In the field of computer science, duplication of the data is a major problem. Duplication means some duplicate data present in the database. When we have some duplicate data in the database, it is obvious to mistake one data for another. For a user, you might see something else but was supposed to see something else. This problem arises as the data is not under the control of the engineers but with the users. So to overcome this, we started to take one field as the only identifier to the entire data. We generally call it an ID or identifier. But, as the population has grown and the users using the database, directly and indirectly, have grown, we have started to see the duplication of ID. Someone sitting somewhere at some time might produce the same data and store it in a database, creating confusion once again. To overcome this, the engineers used Global Unique Identifiers about which we will study in this tutorial. Just to show the index, we will cover the following in this tutorial:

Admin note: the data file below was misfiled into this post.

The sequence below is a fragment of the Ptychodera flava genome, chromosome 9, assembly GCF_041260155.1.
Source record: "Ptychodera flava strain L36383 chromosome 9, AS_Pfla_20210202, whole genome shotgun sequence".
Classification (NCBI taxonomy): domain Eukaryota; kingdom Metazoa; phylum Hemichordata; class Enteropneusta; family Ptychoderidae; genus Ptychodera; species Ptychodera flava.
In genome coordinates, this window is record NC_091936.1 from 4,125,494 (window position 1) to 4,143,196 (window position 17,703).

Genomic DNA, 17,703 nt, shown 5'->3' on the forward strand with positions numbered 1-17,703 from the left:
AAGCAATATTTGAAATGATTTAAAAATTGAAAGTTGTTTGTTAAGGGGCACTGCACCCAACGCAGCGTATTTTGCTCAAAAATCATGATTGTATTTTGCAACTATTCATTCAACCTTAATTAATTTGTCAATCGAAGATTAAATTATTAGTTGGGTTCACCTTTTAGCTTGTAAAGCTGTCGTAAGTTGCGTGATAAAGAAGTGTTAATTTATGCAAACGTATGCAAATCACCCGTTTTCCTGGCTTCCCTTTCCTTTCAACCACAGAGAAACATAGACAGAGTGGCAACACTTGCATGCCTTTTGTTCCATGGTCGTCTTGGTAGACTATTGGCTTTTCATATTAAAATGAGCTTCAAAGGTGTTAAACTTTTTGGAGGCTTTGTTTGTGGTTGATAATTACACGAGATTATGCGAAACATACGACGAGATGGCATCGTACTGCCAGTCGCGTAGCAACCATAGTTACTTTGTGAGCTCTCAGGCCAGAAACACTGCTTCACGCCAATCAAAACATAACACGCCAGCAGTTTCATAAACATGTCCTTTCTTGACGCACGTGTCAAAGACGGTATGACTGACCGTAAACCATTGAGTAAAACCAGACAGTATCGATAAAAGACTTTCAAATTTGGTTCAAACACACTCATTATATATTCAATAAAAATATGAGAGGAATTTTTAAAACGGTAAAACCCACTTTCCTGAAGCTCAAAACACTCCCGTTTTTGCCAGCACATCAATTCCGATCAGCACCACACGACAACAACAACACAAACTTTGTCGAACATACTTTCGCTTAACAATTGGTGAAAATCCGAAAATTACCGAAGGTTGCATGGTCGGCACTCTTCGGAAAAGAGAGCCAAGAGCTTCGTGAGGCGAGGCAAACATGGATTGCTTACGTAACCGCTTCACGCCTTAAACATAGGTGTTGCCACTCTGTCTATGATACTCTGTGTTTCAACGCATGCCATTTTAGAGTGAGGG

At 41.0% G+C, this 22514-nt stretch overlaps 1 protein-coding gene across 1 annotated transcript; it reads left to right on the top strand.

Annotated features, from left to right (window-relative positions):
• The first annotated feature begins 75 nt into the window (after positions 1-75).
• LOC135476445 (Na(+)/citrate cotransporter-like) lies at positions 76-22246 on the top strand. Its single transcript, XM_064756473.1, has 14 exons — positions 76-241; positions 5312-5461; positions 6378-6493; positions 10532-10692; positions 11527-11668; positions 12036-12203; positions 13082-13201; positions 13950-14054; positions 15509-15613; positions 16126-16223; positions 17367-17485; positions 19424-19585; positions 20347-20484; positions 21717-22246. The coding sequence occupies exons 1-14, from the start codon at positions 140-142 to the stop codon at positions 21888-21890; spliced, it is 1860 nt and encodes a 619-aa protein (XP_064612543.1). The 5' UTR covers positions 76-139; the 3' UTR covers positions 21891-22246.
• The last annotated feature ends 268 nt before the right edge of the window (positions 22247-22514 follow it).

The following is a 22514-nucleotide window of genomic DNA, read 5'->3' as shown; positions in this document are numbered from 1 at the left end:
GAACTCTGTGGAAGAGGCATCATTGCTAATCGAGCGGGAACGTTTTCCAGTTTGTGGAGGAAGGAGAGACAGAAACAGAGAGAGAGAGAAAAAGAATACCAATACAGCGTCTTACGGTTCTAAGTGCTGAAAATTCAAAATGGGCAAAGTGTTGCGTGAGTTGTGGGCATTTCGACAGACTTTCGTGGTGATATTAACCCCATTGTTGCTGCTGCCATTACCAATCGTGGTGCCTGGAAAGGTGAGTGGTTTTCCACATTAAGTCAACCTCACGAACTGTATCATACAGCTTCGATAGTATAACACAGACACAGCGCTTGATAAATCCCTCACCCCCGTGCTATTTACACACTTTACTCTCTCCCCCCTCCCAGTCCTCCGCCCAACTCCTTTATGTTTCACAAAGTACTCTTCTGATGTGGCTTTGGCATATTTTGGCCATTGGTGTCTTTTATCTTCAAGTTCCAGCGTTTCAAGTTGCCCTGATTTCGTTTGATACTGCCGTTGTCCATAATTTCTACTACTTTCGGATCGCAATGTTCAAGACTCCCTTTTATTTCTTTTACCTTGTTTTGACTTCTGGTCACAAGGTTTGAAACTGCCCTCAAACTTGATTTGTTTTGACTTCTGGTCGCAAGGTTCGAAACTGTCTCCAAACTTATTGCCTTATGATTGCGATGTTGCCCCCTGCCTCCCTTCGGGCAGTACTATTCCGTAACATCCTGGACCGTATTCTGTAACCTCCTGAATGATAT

- What is GUID?
- How many versions does GUID have?
- What is the structure of GUID?
- Why do we need to use GUID?
- Advantages of GUID.
- Disadvantages of GUID.
Once we cover the above-said points, we can move ahead with using GUIDs in Postman as it will be clear what and why we need to use it.
What is GUID?